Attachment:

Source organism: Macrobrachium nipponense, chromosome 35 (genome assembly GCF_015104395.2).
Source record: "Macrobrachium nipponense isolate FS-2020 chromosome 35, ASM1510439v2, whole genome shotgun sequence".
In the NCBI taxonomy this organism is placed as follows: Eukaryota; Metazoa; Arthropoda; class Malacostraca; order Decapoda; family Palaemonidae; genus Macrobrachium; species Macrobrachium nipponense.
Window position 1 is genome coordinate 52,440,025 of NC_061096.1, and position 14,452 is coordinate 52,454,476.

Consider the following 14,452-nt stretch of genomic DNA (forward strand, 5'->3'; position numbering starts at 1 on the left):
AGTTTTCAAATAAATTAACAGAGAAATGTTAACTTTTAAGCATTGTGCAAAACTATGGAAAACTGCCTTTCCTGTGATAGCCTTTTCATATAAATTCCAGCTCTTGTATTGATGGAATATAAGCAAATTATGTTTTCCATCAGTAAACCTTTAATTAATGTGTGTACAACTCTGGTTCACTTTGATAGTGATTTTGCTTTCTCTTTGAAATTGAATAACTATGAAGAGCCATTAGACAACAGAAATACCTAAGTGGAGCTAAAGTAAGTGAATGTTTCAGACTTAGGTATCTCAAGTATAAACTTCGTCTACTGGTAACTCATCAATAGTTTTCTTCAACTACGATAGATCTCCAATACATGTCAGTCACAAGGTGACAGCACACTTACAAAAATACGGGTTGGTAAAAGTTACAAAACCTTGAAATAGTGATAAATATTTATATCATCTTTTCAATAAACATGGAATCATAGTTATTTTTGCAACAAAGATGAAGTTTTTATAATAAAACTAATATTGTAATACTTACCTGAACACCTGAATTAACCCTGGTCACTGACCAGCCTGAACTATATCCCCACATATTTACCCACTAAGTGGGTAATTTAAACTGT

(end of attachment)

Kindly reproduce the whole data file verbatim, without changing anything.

Source organism: Macrobrachium nipponense, chromosome 35 (genome assembly GCF_015104395.2).
Source record: "Macrobrachium nipponense isolate FS-2020 chromosome 35, ASM1510439v2, whole genome shotgun sequence".
In the NCBI taxonomy this organism is placed as follows: Eukaryota; Metazoa; Arthropoda; class Malacostraca; order Decapoda; family Palaemonidae; genus Macrobrachium; species Macrobrachium nipponense.
Window position 1 is genome coordinate 52,440,025 of NC_061096.1, and position 14,452 is coordinate 52,454,476.

Consider the following 14,452-nt stretch of genomic DNA (forward strand, 5'->3'; position numbering starts at 1 on the left):
AGTTTTCAAATAAATTAACAGAGAAATGTTAACTTTTAAGCATTGTGCAAAACTATGGAAAACTGCCTTTCCTGTGATAGCCTTTTCATATAAATTCCAGCTCTTGTATTGATGGAATATAAGCAAATTATGTTTTCCATCAGTAAACCTTTAATTAATGTGTGTACAACTCTGGTTCACTTTGATAGTGATTTTGCTTTCTCTTTGAAATTGAATAACTATGAAGAGCCATTAGACAACAGAAATACCTAAGTGGAGCTAAAGTAAGTGAATGTTTCAGACTTAGGTATCTCAAGTATAAACTTCGTCTACTGGTAACTCATCAATAGTTTTCTTCAACTACGATAGATCTCCAATACATGTCAGTCACAAGGTGACAGCACACTTACAAAAATACGGGTTGGTAAAAGTTACAAAACCTTGAAATAGTGATAAATATTTATATCATCTTTTCAATAAACATGGAATCATAGTTATTTTTGCAACAAAGATGAAGTTTTTATAATAAAACTAATATTGTAATACTTACCTGAACACCTGAATTAACCCTGGTCACTGACCAGCCTGAACTATATCCCCACATATTTACCCACTAAGTGGGTAATTTAAACTGT